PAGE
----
Bruce Beresford, an Australian veteran director, directed this film
Many of the American scenes were shot in Sydney and most of the Key Creatives are Australian. Jan Sardi wrote the script and there are strong parallels with Shine, Jan Sardis big hit film from 1998

I still love watching movies in the cinema. I honestly believe you are missing half the experience if you are watching films at home. Nothing beats seeing a movie with an audience with the best quality sound and picture. If you are a budding director producer, it is an imperative duty to see movies. I have locked out Friday nights as my night that I always go to the cinema. It is a great way to end the week and catch up with friends. I see about 60 movies a year in the cinema. I try to vary the styles but mainly concentrate on the movies that show in the Dendy or Verona cinemas. Some weeks I see two. I believe that it really helps your directing and scriptwriting skills.

Any of the movies I love, I will then buy on DVD when they are released and then I will study them in depth and watch all the extras. Novelists read books. In fact all writers read lots of books and it should be no different for Directors. Watch at least a movie a week and learn as much as you can from the process. If you can not get to a cinema, at least hire at least one DVD per week.

Also if you would like to become a Film Director, our film courses are the fastest way to become a Film Director. Please check them out on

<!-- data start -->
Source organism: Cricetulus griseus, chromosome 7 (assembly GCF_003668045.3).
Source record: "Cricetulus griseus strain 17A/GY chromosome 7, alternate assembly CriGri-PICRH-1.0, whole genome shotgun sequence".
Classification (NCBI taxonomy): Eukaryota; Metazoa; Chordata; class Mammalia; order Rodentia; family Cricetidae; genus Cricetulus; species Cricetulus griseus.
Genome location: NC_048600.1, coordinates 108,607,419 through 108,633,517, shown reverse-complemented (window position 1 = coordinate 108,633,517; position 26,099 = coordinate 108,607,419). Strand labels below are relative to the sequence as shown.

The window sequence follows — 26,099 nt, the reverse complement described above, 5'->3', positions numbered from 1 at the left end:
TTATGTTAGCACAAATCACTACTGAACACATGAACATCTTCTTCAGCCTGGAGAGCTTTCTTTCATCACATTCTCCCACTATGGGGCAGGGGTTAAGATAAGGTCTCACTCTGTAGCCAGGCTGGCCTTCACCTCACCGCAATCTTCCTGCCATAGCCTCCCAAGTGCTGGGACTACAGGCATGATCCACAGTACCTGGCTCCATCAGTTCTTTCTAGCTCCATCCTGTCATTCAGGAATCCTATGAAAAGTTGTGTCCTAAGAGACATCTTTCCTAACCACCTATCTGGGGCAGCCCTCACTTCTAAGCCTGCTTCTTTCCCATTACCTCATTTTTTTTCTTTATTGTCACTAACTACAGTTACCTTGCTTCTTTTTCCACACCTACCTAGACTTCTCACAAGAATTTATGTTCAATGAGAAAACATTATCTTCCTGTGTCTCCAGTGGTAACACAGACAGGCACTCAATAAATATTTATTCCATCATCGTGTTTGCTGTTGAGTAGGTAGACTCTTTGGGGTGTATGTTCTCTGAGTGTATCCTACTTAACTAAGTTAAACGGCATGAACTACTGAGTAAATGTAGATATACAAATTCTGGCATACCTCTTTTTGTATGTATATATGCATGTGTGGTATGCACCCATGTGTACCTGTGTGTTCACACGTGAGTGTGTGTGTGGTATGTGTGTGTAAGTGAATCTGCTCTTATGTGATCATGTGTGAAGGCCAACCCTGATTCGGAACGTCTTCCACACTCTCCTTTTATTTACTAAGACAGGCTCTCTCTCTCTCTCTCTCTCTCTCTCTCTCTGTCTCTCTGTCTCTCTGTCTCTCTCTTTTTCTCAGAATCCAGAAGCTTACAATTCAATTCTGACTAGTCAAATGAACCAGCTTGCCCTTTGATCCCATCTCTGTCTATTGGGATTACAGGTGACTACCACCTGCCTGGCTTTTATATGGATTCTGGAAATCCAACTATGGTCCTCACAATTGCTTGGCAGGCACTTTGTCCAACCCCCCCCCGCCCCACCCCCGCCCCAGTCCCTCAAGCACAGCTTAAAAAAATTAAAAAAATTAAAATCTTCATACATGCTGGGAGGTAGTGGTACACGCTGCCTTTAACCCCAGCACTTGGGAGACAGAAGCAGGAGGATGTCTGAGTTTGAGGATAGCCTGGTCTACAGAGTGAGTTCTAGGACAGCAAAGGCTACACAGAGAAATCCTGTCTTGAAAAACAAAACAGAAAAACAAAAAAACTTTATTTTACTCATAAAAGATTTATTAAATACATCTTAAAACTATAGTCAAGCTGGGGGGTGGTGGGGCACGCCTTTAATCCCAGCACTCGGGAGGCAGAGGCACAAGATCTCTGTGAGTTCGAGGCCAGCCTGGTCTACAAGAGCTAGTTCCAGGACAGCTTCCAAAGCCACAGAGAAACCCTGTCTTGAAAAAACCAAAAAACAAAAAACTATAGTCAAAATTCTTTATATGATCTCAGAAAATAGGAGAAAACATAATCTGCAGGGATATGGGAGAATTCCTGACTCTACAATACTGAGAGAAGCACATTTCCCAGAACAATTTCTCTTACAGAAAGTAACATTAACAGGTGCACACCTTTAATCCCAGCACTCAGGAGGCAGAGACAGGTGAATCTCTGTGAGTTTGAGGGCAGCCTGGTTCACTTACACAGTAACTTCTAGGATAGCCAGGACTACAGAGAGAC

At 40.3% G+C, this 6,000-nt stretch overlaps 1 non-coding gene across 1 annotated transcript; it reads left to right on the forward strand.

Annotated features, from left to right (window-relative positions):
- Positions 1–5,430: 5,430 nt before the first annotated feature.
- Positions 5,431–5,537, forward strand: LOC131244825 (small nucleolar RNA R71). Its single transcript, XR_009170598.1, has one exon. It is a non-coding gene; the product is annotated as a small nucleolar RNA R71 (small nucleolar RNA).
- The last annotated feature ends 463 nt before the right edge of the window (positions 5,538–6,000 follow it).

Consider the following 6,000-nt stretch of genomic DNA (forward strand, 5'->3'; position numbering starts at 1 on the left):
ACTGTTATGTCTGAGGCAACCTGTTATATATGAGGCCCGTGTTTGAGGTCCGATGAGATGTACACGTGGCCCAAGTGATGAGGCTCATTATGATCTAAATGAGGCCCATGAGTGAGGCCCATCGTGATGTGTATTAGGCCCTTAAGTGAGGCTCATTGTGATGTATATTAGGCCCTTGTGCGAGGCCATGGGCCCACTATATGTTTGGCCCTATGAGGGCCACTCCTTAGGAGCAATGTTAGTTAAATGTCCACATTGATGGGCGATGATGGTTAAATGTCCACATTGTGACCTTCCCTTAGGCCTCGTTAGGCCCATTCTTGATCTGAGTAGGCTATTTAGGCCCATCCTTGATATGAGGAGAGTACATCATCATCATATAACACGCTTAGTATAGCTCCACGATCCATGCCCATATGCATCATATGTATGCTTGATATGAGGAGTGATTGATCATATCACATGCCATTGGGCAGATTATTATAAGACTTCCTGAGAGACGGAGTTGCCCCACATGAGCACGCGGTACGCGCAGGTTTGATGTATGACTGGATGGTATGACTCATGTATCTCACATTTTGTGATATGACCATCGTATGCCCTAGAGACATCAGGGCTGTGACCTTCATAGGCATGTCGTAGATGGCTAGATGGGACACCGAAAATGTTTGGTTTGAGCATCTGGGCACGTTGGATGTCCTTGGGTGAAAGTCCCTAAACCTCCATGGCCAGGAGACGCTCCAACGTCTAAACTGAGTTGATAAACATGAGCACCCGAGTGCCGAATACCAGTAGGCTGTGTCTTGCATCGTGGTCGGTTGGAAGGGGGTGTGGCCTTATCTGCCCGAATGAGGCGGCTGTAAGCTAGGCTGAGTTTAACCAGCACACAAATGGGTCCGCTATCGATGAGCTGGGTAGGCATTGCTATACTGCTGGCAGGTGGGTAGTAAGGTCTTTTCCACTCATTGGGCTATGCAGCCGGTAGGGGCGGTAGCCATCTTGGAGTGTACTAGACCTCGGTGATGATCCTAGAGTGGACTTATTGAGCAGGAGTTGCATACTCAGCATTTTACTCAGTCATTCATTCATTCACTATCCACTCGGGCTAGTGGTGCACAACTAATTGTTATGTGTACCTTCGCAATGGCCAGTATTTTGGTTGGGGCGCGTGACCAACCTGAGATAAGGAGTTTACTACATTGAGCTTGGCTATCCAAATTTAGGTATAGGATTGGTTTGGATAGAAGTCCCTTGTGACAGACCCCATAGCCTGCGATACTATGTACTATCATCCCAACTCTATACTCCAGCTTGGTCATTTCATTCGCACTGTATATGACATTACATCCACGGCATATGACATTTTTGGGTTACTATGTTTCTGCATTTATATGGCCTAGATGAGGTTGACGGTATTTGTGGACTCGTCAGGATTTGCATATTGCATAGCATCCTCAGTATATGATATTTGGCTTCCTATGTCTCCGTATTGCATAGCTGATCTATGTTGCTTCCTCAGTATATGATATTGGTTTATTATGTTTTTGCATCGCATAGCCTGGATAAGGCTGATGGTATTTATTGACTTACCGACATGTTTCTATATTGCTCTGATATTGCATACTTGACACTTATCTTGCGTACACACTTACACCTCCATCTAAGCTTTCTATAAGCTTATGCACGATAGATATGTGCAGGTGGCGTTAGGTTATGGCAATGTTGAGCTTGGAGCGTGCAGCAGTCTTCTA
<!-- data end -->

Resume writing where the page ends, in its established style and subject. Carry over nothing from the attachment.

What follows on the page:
Find out how at our Producers Weekend Film School November 28th, 29th
or
The Film Directors Course Brisbane

Beginners and Experienced Film Makers will benefit from  this weekend

Have a great one

Colm O’Murchu is the owner of Australian Film Base and has recently directed and produced The Makeover a 97 minute feature film and  directed another Australian Feature Film called A Day in the Life, Trailer is on the website link that follows Click here to learn more about Colm O’Murchu and Australian Film Base

Article can be published  if one includes  link above

Distributors in the Australian Film Market.

October 2, 2009 by · Leave a Comment 

Upcoming Event at Australian Film Base    Do not miss out.

Weekend Film School     Great for anyone who wants to make  Short Films, Documentaries, Feature Films   November 28th 29th

What is your best strategy for making it in the film world?  Having a business strategy.
Movie Distribution  Australia November 2009.

A friend of mine works for Village Roadshow. I met him last night to talk all about Movie sales in the Film DVD Market. At this time, there is huge supply of movies in the marketplace. He handed me the REM (Retail Entertainment Monthly) guide. This guide lists all the new releases that are scheduled for each month. It made for fascinating reading.

As most people know there are about 20 - 25 releases into the cinema every week. That is about five per week and about 300 per year. However there are thousands more films released straight to DVD. Here are some of the companies and their scheduled releases.